They say beauty is in the eye of the beholder: Last month, Council Member Dan Kealey made a brief case for that much-maligned form of roadside advertising—the humble billboard. Tuesday night, the council will pick up the topic again during a worksession.
Since the mid-1980s, Burnsville has gradually pruned billboards from the city's landscape as per city ordinance, with the ultimate goal of eliminating them entirely. Kealey argued that the code was perhaps outdated.
"Billboards are nothing like what they used to be. They used to be not-a-very-nice looking thing," Kealey said. "Today they're a completely different: They're appealing and they have far better graphics, with LED as opposed to fixed, painted graphics. I think it's time that we take another look at it because the decisions made 10 or 15 years ago need to be re-evaluated."
Kealey and others on the council have been approached by Clear Channel, which has asked the council to reconsider the use of large LED signs within city limits. The media behemoth has expressed interest in putting up LED billboards at two points along Interstate 35: One on a triangle of land right at the split between I35E and I35W, behind , and another further north, on the west Frontage Road near the site of Select Inn.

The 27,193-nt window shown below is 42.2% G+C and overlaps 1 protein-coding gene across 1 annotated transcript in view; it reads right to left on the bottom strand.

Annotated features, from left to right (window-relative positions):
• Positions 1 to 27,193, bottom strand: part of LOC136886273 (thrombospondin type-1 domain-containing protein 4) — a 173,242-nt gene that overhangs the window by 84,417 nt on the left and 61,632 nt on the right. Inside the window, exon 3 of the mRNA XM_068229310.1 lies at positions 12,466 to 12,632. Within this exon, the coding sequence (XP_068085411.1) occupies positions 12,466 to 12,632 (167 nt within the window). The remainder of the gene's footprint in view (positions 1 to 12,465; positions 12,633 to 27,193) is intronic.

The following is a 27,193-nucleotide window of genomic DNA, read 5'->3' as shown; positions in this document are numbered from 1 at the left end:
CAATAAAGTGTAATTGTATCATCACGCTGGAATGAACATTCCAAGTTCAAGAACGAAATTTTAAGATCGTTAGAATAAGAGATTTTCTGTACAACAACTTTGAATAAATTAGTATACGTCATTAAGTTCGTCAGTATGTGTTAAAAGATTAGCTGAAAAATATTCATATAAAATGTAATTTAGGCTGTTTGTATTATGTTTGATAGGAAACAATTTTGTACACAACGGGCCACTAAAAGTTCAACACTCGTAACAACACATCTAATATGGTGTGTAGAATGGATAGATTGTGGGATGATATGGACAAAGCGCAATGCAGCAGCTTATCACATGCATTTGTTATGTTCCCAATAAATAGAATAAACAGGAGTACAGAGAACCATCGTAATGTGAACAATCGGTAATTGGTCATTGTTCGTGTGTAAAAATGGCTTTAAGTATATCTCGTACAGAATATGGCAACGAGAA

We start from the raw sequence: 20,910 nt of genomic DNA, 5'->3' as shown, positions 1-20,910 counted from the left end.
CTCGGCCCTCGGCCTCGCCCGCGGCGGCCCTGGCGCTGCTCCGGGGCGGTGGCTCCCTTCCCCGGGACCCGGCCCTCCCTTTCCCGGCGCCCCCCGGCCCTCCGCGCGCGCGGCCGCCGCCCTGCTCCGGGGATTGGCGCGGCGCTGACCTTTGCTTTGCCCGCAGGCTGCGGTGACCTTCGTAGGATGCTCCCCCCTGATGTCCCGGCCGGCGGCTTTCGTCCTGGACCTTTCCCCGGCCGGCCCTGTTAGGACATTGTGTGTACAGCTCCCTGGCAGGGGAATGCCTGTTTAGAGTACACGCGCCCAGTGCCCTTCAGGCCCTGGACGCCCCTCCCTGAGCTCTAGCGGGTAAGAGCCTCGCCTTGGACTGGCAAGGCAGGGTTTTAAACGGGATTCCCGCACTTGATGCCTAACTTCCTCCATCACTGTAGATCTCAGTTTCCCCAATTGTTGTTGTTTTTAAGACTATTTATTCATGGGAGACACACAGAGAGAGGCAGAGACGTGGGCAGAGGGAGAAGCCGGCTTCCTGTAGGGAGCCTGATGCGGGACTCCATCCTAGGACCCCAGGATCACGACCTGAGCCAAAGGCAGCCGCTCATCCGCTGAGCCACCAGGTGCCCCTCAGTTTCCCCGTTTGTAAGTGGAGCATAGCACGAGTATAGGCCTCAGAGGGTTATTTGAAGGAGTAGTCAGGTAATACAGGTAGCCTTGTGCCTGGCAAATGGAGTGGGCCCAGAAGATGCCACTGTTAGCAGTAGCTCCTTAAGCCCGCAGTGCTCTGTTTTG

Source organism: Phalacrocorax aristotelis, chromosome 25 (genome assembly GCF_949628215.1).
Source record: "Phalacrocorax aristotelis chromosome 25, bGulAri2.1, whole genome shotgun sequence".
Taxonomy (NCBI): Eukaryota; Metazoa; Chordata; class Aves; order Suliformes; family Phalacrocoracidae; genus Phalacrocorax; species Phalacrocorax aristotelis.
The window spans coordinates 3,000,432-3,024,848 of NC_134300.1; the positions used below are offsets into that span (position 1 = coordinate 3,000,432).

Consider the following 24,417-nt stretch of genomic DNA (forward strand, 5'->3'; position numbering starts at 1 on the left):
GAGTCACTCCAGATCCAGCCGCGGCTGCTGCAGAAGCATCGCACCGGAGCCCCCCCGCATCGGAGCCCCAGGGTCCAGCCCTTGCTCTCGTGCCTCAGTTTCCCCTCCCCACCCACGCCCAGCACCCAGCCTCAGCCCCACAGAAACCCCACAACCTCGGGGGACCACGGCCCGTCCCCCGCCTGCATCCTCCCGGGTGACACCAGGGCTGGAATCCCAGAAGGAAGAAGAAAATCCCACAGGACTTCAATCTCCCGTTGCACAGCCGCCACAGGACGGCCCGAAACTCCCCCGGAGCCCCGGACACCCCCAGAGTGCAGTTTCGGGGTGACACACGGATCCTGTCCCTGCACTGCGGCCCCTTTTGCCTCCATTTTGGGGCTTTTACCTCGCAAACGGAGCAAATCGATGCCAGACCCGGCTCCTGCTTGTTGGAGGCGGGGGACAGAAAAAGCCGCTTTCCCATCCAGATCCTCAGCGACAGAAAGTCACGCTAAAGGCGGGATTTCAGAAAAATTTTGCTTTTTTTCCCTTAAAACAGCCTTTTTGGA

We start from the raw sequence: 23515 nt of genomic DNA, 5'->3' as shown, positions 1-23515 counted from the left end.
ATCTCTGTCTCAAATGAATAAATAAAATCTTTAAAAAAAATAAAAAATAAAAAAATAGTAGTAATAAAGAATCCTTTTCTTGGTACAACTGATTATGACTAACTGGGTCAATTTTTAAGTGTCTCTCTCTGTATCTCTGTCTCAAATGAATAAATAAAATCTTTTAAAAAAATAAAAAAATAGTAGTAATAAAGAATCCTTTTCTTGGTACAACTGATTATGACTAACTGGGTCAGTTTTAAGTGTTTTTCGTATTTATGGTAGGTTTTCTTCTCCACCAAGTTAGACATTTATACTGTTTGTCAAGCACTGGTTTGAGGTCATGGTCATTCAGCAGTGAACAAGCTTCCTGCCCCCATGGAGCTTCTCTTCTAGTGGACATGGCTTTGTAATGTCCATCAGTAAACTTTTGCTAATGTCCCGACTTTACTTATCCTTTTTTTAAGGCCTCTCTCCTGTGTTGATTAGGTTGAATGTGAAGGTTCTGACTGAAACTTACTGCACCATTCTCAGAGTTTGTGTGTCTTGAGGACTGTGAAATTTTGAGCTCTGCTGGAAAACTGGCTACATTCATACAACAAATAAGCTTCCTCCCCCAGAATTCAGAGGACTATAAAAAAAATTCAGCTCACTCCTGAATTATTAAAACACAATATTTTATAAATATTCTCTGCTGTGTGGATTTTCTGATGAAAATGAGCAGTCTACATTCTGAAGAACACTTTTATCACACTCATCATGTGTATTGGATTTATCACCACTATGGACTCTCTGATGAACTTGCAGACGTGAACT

Council Member Mary Sherry could clearly remember the "huge battle" that raged in the 1980s over large-scale roadside signage.
"I think the conclusion at that time was that the view of the river valley was more aesthetically pleasing than any billboard could be," Sherry said. "And I think that comes at a cost—to keep that free of visual interruption."
Sherry and Mayor Elizabeth Kautz both said the question boils down to this: Does the city want more billboards or not?
Council Members Dan Gustafson disagreed. He, Kealey and Council Member Bill Coughlin said they would like to open the matter for discussion, at the very least.
"It doesn't have to be more billboards. It can be replacement of billboards," Gustafson said. "There are many ways to skin this cat. It's not automatic that you put up billboards everywhere."
Nevertheless, Sherry said she wanted to give the public ample opportunity to weigh in before making a decision.
"The public should know that what we're talking about is like a giant TV screen," Sherry said. "And while we've all been lobbied very heavily by Clear Channel, I would like to hear from the public about what they want. That has to come into the discussion."
The public is invited to hear Clear Channel's presentation and weigh in during the next council worksession on Tuesday. But don't wait to put your two cents in: Let's get the conversation started in the comments.